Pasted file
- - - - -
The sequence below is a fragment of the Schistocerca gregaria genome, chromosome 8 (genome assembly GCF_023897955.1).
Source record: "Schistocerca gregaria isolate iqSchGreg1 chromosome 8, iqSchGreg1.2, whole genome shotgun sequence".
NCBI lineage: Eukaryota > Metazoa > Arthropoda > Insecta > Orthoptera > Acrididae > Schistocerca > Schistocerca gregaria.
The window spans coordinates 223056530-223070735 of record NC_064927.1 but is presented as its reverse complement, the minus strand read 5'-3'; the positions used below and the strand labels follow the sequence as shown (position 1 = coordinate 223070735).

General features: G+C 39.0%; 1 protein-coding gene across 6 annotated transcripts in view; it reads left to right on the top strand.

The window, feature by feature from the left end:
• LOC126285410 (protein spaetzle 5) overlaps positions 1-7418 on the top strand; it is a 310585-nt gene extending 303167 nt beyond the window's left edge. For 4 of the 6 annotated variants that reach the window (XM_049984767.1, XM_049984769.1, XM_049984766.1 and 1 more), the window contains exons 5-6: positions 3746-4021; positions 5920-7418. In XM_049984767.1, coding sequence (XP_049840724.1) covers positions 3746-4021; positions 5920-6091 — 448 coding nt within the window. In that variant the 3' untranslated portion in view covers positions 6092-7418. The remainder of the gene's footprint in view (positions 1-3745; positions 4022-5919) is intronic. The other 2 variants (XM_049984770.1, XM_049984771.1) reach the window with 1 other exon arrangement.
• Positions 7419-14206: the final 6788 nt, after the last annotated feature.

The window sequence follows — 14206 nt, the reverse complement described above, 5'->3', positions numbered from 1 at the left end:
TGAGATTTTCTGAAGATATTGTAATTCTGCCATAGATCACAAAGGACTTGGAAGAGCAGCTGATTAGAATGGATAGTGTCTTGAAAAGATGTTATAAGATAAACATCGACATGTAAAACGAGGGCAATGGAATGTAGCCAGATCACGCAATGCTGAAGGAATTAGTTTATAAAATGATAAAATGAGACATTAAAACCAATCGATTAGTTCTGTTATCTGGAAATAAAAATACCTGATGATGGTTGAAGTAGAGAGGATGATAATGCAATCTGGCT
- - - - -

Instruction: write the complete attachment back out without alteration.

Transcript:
The sequence below is a fragment of the Schistocerca gregaria genome, chromosome 8 (genome assembly GCF_023897955.1).
Source record: "Schistocerca gregaria isolate iqSchGreg1 chromosome 8, iqSchGreg1.2, whole genome shotgun sequence".
NCBI lineage: Eukaryota > Metazoa > Arthropoda > Insecta > Orthoptera > Acrididae > Schistocerca > Schistocerca gregaria.
The window spans coordinates 223056530-223070735 of record NC_064927.1 but is presented as its reverse complement, the minus strand read 5'-3'; the positions used below and the strand labels follow the sequence as shown (position 1 = coordinate 223070735).

General features: G+C 39.0%; 1 protein-coding gene across 6 annotated transcripts in view; it reads left to right on the top strand.

The window, feature by feature from the left end:
• LOC126285410 (protein spaetzle 5) overlaps positions 1-7418 on the top strand; it is a 310585-nt gene extending 303167 nt beyond the window's left edge. For 4 of the 6 annotated variants that reach the window (XM_049984767.1, XM_049984769.1, XM_049984766.1 and 1 more), the window contains exons 5-6: positions 3746-4021; positions 5920-7418. In XM_049984767.1, coding sequence (XP_049840724.1) covers positions 3746-4021; positions 5920-6091 — 448 coding nt within the window. In that variant the 3' untranslated portion in view covers positions 6092-7418. The remainder of the gene's footprint in view (positions 1-3745; positions 4022-5919) is intronic. The other 2 variants (XM_049984770.1, XM_049984771.1) reach the window with 1 other exon arrangement.
• Positions 7419-14206: the final 6788 nt, after the last annotated feature.

The window sequence follows — 14206 nt, the reverse complement described above, 5'->3', positions numbered from 1 at the left end:
TGAGATTTTCTGAAGATATTGTAATTCTGCCATAGATCACAAAGGACTTGGAAGAGCAGCTGATTAGAATGGATAGTGTCTTGAAAAGATGTTATAAGATAAACATCGACATGTAAAACGAGGGCAATGGAATGTAGCCAGATCACGCAATGCTGAAGGAATTAGTTTATAAAATGATAAAATGAGACATTAAAACCAATCGATTAGTTCTGTTATCTGGAAATAAAAATACCTGATGATGGTTGAAGTAGAGAGGATGATAATGCAATCTGGCT